Alden resets the events unhistorically with hints of fin-de-siècle flair that combine opulence and austerity in a series of handsome and eye-catching strokes with the creative team coming to the party magnificently. An open trussed roof lingers above the stage for many a scene in set designer Giles Cadle's numerous scene changes that not only impart legibility but give Alden utilisation of the stage's entire volume to mix intimate fore-stage scenes with mid-to-deep spatial variations. Costumes by Constance Hoffman clearly delineate the Catholics as distinguished top-hatted and tailed gentleman and elegant-gowned ladies alongside the Huguenots who are drably garbed in grey, like an infestation of rats needing extermination. Adam Silverman's lighting paints a masterpiece of atmospheric appropriateness.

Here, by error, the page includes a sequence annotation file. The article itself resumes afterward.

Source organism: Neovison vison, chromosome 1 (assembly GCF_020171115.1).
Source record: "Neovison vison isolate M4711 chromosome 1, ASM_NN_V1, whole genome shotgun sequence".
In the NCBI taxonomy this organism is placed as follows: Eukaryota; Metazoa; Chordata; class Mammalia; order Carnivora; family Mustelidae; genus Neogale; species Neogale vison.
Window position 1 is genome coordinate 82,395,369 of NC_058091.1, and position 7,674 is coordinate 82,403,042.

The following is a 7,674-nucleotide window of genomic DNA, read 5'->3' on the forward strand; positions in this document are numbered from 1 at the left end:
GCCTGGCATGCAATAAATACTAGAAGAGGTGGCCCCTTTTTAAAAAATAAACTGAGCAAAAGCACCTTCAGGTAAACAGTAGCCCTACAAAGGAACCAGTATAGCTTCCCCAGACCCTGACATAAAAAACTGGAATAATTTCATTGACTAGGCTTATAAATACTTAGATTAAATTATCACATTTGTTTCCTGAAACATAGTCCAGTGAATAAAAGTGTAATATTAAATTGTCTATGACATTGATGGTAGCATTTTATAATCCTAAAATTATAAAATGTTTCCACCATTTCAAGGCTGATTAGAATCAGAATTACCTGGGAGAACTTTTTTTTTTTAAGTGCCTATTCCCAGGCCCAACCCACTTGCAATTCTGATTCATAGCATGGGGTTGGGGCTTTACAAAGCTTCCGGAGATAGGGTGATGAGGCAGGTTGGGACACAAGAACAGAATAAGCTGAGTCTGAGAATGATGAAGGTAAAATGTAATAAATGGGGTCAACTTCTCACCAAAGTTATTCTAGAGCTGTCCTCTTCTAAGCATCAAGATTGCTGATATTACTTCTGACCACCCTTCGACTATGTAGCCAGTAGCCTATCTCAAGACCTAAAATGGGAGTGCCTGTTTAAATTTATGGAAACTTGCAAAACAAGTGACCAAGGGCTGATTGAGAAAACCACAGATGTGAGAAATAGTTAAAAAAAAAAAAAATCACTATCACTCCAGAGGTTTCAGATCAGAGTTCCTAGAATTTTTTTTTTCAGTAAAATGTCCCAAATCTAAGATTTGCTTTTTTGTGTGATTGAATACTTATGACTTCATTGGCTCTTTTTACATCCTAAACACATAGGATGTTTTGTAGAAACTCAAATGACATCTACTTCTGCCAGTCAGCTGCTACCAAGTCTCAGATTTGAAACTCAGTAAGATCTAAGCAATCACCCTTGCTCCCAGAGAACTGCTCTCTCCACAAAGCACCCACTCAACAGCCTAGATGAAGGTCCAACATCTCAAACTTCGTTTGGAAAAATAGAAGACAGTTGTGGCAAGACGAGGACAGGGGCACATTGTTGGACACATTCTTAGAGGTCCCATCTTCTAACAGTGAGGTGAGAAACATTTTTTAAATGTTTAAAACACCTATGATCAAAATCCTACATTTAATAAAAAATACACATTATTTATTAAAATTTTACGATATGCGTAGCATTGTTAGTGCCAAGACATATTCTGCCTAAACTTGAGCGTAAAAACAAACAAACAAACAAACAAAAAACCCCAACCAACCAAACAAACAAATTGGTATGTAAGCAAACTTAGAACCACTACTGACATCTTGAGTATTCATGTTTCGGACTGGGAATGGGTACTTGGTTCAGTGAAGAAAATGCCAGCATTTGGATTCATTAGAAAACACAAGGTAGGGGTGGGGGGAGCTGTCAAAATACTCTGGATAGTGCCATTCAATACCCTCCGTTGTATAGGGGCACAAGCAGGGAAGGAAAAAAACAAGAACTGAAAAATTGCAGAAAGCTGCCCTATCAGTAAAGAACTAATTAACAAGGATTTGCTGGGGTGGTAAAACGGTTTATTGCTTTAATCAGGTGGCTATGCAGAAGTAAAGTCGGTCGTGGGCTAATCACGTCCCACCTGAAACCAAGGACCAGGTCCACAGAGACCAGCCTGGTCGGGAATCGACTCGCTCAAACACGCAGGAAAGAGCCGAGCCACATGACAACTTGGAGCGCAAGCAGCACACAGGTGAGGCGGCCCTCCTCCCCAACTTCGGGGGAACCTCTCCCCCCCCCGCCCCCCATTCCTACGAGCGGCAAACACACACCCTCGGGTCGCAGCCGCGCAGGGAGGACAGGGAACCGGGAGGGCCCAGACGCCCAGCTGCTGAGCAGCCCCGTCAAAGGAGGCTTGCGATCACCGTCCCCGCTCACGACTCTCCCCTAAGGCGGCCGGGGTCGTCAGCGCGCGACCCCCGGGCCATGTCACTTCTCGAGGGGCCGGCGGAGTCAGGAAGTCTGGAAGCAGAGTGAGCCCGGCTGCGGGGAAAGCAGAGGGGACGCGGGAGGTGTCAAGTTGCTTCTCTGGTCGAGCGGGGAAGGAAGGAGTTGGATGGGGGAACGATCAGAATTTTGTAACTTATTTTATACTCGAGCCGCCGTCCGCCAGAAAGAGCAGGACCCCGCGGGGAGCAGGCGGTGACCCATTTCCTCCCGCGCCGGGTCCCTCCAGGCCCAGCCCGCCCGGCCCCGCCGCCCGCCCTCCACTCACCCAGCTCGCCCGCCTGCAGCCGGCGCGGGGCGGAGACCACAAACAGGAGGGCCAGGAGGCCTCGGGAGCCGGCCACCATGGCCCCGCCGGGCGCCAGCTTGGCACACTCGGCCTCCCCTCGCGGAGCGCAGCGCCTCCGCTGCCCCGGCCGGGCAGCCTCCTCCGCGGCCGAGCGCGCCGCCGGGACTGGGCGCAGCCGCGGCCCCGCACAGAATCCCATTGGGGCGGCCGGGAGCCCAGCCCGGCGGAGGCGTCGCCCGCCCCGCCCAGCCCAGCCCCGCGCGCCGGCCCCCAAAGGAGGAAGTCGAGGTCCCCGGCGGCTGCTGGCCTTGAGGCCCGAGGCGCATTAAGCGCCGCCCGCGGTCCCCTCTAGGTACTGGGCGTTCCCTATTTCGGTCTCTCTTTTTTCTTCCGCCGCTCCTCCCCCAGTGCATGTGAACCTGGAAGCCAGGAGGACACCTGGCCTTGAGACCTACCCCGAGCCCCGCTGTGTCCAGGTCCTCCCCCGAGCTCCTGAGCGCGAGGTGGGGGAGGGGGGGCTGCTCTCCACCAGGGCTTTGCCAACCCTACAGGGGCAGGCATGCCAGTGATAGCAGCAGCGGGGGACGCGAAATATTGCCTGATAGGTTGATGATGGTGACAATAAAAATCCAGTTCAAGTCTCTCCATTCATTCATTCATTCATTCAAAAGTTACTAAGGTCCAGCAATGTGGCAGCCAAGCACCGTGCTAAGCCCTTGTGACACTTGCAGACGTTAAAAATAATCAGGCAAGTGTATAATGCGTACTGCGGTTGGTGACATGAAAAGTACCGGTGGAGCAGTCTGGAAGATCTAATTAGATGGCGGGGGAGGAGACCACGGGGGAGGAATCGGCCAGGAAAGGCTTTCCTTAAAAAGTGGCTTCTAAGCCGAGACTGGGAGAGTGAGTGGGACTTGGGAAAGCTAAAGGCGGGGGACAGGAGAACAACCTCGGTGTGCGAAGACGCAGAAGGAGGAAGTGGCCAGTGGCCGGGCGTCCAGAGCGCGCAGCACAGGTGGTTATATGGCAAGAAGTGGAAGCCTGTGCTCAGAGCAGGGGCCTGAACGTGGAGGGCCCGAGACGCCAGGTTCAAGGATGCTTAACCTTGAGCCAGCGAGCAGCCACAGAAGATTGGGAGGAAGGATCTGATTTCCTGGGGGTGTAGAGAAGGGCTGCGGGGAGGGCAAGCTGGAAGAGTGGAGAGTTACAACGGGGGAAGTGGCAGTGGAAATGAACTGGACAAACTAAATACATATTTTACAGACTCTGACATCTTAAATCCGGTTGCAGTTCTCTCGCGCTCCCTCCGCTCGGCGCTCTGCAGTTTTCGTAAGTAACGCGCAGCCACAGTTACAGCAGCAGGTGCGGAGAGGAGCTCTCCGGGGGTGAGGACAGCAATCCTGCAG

Olesya Golovneva, Patrizia Ciofi and Juan Diego Flórez
Cadle responds freshly and dutifully to the drama many a time, including reference to Act 1's song to the wine of fair Touraine with the Count of Nevers's chateau hall festooned in burgundy and Act 4's lofty-walled salon covered with Nevers's brave predecessors as he sings of his refusal to participate in the massacre as a murderer.

For the first three acts of the five-act work, Alden's playful approach pushes the envelope with showy entertainment that tends to divert attention from the long dramatic arc. Poor-mannered gents singing arias from tabletops, synchronised foot-moving from the gentlemen's sofa, a jaunty cabaret-like banquet with orgiastic tones featuring balloon-clad beauties, then two pretty maids feather-dusting the leading man - Alden's touch teases but it's neither destructive nor crass.